Maryland Comptroller Peter Franchot (D), who is running for governor in 2022, is urging other Democrats to tap the state’s rainy-day fund to give $2,000 to any individual with income of less than $50,000. (He gave interviews proposing $1,000 checks but said later he misspoke.) Democratic critics said they preferred to apply the money to more targeted programs and to avoid depleting the reserves too much.

A high priority is overhauling the state’s unemployment insurance system, which has drawn widespread criticism for delays that have kept tens of thousands of residents from receiving money they were owed.

“People are making huge life decisions such as ‘How am I going to survive the next few weeks?’ and they have no idea when they’re going to get that check,” Charkoudian said.

Education. Maryland Democrats say they have the votes to overturn Hogan’s veto last year of the ambitious but expensive Kirwan Commission plan, which would add billions of dollars for K-12 schools.

They also expect to approve new legislation, over Hogan’s opposition, to inject more than $500 million into the state’s historically Black colleges and universities (HBCUs). That would satisfy twin desires to support education and redress racial disparities.

In Virginia, the legislature is expected to restore funding for early-childhood education and expand workforce retraining at community colleges.

Both states plan to invest in extending broadband service in rural communities, where some children have faced additional challenges doing remote learning because of lack of Internet access.

Criminal justice reform. Some Virginia Democrats think they have a good chance of abolishing the death penalty this year. (Maryland did so in 2013.)

“I’m very optimistic,” Sen. Scott A. Surovell (D-Fairfax) said. “There are only two people on death row now. It’s clearly an antiquated process.”

They also expect to approve expungement of certain criminal convictions, particularly misdemeanor marijuana-related crimes.

“The existence of old convictions can be a hindrance to getting employment so you can better support your family,” Surovell said.

Maryland Democrats are weighing the repeal of a 1973 police “bill of rights,” which makes it difficult to hold officers accountable for wrongdoing. They are set to approve other changes, such as requiring use of body cameras, banning chokeholds and restricting no-knock warrants.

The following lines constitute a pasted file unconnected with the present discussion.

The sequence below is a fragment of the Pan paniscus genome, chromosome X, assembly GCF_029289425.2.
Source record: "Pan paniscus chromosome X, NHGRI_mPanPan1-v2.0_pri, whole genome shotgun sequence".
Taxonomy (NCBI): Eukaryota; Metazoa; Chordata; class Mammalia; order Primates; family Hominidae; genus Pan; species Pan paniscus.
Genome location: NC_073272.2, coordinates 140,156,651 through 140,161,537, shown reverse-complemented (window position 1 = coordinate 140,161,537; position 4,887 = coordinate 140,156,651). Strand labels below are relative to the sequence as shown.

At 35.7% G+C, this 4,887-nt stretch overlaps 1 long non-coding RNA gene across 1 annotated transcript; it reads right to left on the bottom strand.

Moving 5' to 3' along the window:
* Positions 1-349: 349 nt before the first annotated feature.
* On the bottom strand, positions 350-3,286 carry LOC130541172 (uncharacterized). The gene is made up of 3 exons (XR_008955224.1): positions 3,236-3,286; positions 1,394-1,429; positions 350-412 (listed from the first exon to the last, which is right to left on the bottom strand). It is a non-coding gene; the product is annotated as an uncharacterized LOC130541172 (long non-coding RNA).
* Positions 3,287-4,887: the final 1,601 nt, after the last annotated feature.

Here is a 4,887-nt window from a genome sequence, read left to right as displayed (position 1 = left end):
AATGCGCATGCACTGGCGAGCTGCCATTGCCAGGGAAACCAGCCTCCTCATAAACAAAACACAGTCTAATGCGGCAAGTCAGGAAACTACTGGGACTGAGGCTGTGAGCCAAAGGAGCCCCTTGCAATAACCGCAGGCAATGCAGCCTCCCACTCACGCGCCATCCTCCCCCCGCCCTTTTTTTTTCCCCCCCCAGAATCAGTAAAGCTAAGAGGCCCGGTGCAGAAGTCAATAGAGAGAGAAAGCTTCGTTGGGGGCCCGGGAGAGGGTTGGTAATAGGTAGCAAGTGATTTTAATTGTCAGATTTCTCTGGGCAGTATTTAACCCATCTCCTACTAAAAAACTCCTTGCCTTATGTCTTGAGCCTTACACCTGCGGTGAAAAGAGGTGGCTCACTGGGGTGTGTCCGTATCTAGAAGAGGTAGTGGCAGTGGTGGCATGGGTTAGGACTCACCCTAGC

Hogan is expected to push back on some bills.

“I would be shocked if at some point Hogan didn’t start accusing us of defunding the police,” said a senior Democratic legislative staffer, who spoke on the condition of anonymity because the topic is politically sensitive.

Race relations. Democrats view many of their proposed economic and police proposals as helping African Americans and other racial minorities, who are disproportionately less affluent and more vulnerable to police abuse.

In addition, Maryland House Speaker Adrienne A. Jones (D-Baltimore County), the first Black person (and woman) to hold the powerful position, is preparing a “racial and economic justice agenda.” It includes bills to aid Black people’s access to credit to build businesses and expand homeownership, increase corporate diversity and reduce health disparities.

Democrats also plan new steps to eliminate vestiges of the Confederacy. Maryland lawmakers say they will repeal the state song, “Maryland, My Maryland,” written in 1861 to urge the state to secede.

Virginia Gov. Ralph Northam (D) has asked lawmakers for $11 million to propose new public art to replace the statues of Gen. Robert E. Lee and other Confederate figures that lined Richmond’s Monument Avenue for decades.

This story has been updated.